Before we discuss whether New York's graffiti is in decline, let's discuss what makes graffiti good, and then think about whether there is any good graffiti left in the city. There are four important factors worth mentioning:

  • Artistic Skill: if the graffiti artist uses paint, does he have good can control? If he's doing words, is his hand style original, consistent, and beautiful? If he's doing stencils, paper work, or some other "street art" style, are the pieces well executed in their medium?
  • Placement: has the artist gotten up in impressive, high-profile, illegal places? Or is she just doing boring legal walls? Has she gone "all-city" or does she just stick to one block like a toy? Does the work speak to the location, and respond to its context, or is it just something that could have been stuck up anywhere?
  • Message: Does it make you think about something larger than the piece itself, like how terribly unjust our society is, or about the nature of art, or the vapidity of our popular culture? Does it elicit a strong emotional reaction from you, like the desire to beat a financier?
  • The Artist: Is he keeping it real, like REVS, who has gone thirty years without going commercial, or is he like Mister Brainwash, giving constant interviews, hobnobbing with celebrities, and generally acting like a materialist clown?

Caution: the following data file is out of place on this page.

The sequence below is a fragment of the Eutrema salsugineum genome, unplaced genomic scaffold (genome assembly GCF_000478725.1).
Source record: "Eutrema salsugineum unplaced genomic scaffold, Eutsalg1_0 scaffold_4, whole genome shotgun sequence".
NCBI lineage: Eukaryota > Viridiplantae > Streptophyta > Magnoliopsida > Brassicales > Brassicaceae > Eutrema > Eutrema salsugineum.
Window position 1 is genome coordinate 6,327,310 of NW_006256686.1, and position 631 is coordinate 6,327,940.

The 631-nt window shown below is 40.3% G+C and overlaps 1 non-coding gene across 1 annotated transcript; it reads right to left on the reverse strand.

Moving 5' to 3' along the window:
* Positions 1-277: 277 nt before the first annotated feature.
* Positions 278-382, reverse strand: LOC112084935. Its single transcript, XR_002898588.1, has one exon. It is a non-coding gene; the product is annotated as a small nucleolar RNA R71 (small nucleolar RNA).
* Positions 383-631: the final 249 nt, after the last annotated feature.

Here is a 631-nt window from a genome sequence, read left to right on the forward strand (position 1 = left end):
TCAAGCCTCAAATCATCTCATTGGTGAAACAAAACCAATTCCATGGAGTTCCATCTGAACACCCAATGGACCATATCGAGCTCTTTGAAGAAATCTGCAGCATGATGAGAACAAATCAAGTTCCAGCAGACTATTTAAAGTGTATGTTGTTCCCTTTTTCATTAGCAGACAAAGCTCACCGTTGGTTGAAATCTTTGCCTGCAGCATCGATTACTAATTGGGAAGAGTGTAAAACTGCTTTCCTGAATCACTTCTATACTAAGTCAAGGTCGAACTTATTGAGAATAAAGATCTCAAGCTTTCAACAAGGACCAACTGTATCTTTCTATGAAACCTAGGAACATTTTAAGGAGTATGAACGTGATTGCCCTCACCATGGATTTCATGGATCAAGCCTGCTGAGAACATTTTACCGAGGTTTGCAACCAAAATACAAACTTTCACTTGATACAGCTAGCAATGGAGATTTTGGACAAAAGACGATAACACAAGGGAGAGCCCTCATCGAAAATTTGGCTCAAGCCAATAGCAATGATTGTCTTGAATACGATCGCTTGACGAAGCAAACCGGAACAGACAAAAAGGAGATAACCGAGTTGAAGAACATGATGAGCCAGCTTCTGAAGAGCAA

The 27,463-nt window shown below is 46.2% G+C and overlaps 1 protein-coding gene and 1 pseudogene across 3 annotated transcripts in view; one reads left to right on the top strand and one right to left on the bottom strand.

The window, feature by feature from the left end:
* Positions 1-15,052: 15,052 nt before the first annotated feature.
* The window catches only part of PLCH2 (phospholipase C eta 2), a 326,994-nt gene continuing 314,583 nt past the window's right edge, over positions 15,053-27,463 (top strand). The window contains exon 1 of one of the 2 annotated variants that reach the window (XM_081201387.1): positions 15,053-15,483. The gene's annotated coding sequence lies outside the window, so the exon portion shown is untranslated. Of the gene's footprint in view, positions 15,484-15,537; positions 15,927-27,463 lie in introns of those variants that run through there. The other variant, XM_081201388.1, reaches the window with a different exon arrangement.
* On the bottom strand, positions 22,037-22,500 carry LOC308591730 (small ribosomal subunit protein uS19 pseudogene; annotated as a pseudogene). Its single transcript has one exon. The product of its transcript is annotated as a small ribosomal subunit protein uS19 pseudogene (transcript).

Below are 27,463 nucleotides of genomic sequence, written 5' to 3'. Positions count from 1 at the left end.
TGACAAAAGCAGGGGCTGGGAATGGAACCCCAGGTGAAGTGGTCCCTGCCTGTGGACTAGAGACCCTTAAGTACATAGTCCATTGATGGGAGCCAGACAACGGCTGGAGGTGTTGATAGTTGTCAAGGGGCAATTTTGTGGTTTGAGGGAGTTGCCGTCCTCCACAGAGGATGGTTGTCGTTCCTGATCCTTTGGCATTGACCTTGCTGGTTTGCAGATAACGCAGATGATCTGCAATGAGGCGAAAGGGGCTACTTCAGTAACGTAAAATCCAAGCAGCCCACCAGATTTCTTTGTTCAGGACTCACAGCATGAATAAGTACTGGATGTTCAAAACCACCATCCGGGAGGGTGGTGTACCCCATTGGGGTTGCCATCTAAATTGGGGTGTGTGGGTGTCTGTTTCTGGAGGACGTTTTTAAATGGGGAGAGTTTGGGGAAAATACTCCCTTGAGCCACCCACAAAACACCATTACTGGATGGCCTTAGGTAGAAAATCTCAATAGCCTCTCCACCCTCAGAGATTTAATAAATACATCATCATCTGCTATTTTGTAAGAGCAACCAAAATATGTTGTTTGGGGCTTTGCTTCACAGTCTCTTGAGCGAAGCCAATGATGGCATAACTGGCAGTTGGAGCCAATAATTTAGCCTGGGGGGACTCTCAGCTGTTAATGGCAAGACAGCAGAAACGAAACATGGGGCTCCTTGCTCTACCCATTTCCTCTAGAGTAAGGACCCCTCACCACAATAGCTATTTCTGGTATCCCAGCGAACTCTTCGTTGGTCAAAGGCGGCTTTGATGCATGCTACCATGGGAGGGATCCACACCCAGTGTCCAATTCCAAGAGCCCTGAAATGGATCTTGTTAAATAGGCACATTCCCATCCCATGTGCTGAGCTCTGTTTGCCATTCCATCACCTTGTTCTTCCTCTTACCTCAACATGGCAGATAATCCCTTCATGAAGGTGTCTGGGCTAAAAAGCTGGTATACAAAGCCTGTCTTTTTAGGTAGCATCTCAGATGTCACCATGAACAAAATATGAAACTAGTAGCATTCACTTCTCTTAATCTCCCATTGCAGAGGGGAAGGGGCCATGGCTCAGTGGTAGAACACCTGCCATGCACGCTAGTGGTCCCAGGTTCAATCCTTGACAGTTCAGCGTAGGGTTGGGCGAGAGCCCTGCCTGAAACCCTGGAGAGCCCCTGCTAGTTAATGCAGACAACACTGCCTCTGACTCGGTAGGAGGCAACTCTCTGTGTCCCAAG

There are graffiti artists working in New York today whose work stands up to some of this scrutiny. Resident artists like Faile, Bast, Judith Supine, Veng, Elbow Toe, Cost, Swoon and frequent visitors like How and Nosm, Sheyro, Ron English, Gaia, and Shepard Fairey.

And what about Banksy (a/k/a Robin Banks, Sir Banksalot, Rob Gunningham, etc)? Like him or not, he's demonstrated artistic skill in a variety of mediums, like stencil, spray paint, marker, sculpture, performance art, etc. His work is widely distributed, thoughtfully placed, mostly illegal, and often cleverly responds to its location. Banksy's pieces usually offer a wry commentary on politics, society, and the stupidity of the art market, among other topics, and I've never seen him out partying with Paris Hilton (though he once did a project about her.) He has become wealthy selling his work, but he seems rightly embarrassed about this, and tries to make up for it by giving some of the money away to charity. And from time to time he's used his celebrity to draw attention to human rights issues.